The twitterati, including more than one current and former colleague of mine, has been lining up to mock rugby country for even thinking it ever was that for even a day. A sixth World Cup quarter-final and still no semi-final? Bottlers, not battlers. Forget the Triple Crowns, Six Nations, Heineken Cups that Irish teams have amassed in the intervening years, the group-topping displays of the last two WC tournaments. Progress? What real progress has there been since ’87?
Perhaps the most despondent assessment/tweet came from this paper’s special correspondent Michael Clifford within minutes of the Cardiff Catastrophe.
‘Why, when we lose big games in soccer or rugby, there’s so much breast beating bout systems, etc. It’s not as if we should be world power.’
Considering here’s a man who keeps such a brilliant, vigilant eye on all kinds of institutions in Irish life and is exasperated at their lack of self-scrutiny, it was rather depressing if somewhat ironic that even Michael would tackle any sporting nation or organisation – from the biggest international sport in this country to your local junior GAA club – wanting to voluntarily review and reflect on how it could do things better.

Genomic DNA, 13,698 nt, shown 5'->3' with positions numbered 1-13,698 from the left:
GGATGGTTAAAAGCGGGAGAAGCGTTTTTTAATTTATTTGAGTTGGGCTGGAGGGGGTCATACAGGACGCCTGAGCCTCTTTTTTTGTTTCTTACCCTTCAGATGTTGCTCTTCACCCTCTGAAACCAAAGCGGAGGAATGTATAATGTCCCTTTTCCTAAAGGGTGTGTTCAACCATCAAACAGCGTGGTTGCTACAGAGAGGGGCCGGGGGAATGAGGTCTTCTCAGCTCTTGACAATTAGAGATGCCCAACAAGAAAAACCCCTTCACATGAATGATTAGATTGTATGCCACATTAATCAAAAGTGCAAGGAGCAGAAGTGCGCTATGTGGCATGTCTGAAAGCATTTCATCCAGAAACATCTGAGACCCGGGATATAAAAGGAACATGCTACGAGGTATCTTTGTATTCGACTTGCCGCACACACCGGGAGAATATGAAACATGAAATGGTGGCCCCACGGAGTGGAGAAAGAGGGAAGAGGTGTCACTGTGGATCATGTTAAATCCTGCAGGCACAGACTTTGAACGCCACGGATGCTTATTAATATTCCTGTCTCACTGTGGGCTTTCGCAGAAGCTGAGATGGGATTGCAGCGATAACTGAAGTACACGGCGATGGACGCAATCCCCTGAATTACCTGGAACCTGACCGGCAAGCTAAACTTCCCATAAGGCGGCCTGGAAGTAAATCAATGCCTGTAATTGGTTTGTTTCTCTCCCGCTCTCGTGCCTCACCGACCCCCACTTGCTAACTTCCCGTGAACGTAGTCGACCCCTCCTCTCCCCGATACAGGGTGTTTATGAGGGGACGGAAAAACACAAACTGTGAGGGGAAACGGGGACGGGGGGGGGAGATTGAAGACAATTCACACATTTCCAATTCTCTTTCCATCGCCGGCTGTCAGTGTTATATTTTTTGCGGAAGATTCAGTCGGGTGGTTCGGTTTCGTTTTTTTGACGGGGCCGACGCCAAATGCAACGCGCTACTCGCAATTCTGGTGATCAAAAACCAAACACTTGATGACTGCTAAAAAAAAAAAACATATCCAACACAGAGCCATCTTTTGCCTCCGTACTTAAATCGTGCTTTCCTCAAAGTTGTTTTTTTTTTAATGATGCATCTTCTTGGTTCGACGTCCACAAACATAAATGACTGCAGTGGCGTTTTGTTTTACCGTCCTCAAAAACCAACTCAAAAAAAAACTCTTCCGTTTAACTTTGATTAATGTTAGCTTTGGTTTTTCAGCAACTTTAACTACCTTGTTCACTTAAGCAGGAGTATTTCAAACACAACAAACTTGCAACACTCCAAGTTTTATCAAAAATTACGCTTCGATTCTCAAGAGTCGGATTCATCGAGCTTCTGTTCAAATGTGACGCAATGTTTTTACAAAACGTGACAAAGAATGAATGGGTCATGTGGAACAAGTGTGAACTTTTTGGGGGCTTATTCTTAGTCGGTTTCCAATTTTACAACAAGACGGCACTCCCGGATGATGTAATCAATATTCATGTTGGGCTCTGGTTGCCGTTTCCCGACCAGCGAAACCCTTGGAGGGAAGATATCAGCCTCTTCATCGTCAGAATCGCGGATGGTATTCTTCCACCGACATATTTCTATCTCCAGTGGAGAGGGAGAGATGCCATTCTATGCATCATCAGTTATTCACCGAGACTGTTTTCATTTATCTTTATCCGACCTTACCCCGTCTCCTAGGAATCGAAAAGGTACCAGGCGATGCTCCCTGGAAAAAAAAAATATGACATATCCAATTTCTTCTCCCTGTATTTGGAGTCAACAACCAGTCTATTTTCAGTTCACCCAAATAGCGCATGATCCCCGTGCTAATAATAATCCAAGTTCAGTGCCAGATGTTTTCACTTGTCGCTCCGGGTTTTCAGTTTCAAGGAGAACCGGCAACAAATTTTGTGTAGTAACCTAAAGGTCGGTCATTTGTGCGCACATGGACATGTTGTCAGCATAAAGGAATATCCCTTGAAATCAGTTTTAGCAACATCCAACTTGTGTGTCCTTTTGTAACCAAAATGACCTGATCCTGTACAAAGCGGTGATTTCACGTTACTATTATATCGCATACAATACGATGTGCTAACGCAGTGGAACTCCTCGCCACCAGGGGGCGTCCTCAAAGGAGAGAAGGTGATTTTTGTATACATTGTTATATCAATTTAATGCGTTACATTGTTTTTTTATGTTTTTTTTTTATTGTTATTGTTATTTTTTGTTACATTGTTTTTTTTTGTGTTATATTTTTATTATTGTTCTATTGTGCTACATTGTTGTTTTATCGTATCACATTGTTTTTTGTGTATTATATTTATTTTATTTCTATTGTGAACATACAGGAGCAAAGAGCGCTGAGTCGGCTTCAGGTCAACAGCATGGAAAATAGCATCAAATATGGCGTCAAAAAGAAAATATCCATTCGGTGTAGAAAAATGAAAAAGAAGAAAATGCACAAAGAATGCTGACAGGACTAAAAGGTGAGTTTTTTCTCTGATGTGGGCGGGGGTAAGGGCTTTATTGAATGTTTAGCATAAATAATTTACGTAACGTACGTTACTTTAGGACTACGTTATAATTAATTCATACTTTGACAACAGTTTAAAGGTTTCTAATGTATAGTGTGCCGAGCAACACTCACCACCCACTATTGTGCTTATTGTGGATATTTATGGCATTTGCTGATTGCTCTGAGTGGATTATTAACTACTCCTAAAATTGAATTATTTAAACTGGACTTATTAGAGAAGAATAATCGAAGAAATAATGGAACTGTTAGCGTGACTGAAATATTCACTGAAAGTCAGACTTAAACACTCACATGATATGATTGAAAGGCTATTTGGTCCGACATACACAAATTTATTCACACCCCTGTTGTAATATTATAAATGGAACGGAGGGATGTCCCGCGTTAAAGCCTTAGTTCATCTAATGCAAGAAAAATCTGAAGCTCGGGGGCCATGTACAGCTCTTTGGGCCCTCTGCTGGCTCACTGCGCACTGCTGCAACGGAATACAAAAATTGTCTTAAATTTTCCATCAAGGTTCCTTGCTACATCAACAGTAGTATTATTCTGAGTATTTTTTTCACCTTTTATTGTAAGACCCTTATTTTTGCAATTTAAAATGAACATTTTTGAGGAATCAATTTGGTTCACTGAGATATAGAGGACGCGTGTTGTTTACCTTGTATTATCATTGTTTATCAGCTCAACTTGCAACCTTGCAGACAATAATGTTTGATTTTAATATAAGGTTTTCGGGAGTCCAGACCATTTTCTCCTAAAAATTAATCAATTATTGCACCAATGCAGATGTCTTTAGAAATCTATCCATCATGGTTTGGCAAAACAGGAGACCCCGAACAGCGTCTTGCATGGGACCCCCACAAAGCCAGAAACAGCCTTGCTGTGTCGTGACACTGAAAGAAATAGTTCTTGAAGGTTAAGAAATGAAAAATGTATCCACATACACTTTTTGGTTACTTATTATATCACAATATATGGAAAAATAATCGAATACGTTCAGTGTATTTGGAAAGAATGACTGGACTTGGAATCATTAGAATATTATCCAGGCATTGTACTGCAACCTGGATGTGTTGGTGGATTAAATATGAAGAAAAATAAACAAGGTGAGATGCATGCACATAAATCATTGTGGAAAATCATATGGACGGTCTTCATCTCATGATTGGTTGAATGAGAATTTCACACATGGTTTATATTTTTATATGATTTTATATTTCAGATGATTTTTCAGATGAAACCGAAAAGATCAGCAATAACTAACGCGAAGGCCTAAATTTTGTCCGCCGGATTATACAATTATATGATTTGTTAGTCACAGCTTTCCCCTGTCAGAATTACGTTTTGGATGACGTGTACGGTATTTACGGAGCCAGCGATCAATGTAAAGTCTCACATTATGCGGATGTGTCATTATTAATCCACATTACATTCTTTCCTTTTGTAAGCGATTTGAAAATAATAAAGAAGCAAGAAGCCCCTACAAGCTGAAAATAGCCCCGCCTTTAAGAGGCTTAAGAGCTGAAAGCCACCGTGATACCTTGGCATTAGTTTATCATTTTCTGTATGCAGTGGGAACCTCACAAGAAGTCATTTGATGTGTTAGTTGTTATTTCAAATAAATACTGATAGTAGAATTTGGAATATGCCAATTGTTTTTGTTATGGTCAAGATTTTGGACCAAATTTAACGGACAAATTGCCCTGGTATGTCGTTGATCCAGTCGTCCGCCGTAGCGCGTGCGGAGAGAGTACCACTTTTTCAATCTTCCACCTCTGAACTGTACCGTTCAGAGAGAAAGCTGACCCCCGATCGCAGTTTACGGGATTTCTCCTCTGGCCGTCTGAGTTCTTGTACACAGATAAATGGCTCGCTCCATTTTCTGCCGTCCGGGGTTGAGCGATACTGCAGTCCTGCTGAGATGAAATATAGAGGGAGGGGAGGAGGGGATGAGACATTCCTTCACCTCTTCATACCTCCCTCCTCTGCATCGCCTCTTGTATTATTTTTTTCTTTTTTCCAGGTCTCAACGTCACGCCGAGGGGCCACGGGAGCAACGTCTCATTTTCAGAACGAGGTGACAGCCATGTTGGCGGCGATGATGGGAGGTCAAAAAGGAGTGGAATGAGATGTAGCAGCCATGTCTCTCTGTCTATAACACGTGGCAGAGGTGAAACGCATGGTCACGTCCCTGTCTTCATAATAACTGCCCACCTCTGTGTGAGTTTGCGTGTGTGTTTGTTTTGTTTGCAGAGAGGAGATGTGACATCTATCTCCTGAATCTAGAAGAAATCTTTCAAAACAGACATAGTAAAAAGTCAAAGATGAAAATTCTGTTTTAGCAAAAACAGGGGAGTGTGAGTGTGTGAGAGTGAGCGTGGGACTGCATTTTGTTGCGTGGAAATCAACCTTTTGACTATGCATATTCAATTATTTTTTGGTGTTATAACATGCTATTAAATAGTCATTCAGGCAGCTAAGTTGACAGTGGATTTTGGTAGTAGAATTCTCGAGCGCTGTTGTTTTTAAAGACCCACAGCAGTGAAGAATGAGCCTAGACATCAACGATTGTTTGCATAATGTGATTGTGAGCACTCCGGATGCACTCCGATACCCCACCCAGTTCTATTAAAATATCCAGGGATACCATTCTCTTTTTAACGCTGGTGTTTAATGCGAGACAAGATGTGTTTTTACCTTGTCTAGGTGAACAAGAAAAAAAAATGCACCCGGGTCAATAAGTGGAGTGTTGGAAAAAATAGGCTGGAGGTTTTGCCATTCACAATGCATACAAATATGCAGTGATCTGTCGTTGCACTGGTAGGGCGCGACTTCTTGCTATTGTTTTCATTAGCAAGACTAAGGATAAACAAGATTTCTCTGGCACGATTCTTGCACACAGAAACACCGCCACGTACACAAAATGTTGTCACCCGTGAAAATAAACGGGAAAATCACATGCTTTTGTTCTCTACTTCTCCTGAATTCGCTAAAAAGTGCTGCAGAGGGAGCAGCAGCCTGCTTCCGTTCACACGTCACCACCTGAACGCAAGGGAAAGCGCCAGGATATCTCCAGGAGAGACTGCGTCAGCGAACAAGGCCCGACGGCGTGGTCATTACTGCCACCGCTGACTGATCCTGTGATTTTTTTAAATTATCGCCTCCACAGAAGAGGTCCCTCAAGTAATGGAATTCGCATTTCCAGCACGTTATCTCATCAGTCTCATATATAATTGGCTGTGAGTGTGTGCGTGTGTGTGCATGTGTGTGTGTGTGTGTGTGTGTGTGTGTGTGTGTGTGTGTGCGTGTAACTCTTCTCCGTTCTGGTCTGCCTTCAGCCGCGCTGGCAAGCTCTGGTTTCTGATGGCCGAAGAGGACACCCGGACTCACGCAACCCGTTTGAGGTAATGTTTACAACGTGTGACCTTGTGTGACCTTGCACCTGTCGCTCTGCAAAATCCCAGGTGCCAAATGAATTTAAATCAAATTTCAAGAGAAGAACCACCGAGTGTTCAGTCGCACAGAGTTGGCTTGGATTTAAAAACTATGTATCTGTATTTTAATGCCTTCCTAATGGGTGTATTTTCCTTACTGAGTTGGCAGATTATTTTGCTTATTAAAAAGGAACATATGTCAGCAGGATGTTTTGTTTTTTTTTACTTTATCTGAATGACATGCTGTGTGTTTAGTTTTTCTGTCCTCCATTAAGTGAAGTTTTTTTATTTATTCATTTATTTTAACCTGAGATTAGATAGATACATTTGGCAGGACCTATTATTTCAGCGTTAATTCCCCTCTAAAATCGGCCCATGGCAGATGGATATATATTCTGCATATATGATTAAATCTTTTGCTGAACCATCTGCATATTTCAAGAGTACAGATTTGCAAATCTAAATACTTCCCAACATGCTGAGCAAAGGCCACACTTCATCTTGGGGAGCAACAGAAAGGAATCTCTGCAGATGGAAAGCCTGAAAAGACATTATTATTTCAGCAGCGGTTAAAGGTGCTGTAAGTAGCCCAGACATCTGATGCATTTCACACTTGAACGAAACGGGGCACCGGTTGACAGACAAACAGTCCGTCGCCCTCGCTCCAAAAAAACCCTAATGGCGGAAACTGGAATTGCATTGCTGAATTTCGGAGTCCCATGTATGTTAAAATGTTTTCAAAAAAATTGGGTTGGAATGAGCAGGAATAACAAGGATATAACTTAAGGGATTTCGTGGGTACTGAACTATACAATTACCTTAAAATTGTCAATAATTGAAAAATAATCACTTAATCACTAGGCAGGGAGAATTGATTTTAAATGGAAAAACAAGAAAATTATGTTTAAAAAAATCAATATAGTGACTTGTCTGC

Thankfully a small group of people in Irish amateur boxing haven’t subscribed to Michael’s thinking. When Gary Keegan became performance director of Irish boxing, he and Billy Walsh recognised that the structures and culture of Irish boxing was way off but that they could become world class, that Ireland could become a world power.